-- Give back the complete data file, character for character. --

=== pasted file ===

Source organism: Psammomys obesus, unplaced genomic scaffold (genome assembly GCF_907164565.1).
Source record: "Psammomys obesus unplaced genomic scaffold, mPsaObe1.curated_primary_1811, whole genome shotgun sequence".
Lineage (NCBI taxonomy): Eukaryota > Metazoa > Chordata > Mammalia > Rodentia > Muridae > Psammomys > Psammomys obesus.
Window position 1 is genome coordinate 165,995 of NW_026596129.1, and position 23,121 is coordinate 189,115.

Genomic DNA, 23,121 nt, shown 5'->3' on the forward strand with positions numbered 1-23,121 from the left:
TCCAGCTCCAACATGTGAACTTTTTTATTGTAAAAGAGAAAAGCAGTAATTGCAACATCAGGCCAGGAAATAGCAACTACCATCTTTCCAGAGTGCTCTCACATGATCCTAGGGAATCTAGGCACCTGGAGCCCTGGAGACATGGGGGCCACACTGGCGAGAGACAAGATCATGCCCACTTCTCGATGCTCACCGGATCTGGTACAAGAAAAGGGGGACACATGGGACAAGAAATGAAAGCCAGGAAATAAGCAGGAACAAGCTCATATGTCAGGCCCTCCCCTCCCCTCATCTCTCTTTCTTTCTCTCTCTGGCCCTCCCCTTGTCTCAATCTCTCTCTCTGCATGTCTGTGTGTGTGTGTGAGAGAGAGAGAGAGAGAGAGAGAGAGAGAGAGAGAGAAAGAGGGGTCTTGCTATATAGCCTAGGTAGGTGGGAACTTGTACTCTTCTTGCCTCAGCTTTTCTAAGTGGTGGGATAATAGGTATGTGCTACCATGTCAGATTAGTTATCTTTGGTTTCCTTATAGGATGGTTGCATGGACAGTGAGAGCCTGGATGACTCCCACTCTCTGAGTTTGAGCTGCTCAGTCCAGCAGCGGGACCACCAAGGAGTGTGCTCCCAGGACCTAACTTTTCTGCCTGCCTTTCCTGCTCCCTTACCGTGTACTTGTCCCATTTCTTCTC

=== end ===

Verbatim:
Source organism: Psammomys obesus, unplaced genomic scaffold (genome assembly GCF_907164565.1).
Source record: "Psammomys obesus unplaced genomic scaffold, mPsaObe1.curated_primary_1811, whole genome shotgun sequence".
Lineage (NCBI taxonomy): Eukaryota > Metazoa > Chordata > Mammalia > Rodentia > Muridae > Psammomys > Psammomys obesus.
Window position 1 is genome coordinate 165,995 of NW_026596129.1, and position 23,121 is coordinate 189,115.

Genomic DNA, 23,121 nt, shown 5'->3' on the forward strand with positions numbered 1-23,121 from the left:
TCCAGCTCCAACATGTGAACTTTTTTATTGTAAAAGAGAAAAGCAGTAATTGCAACATCAGGCCAGGAAATAGCAACTACCATCTTTCCAGAGTGCTCTCACATGATCCTAGGGAATCTAGGCACCTGGAGCCCTGGAGACATGGGGGCCACACTGGCGAGAGACAAGATCATGCCCACTTCTCGATGCTCACCGGATCTGGTACAAGAAAAGGGGGACACATGGGACAAGAAATGAAAGCCAGGAAATAAGCAGGAACAAGCTCATATGTCAGGCCCTCCCCTCCCCTCATCTCTCTTTCTTTCTCTCTCTGGCCCTCCCCTTGTCTCAATCTCTCTCTCTGCATGTCTGTGTGTGTGTGTGAGAGAGAGAGAGAGAGAGAGAGAGAGAGAGAGAGAGAAAGAGGGGTCTTGCTATATAGCCTAGGTAGGTGGGAACTTGTACTCTTCTTGCCTCAGCTTTTCTAAGTGGTGGGATAATAGGTATGTGCTACCATGTCAGATTAGTTATCTTTGGTTTCCTTATAGGATGGTTGCATGGACAGTGAGAGCCTGGATGACTCCCACTCTCTGAGTTTGAGCTGCTCAGTCCAGCAGCGGGACCACCAAGGAGTGTGCTCCCAGGACCTAACTTTTCTGCCTGCCTTTCCTGCTCCCTTACCGTGTACTTGTCCCATTTCTTCTC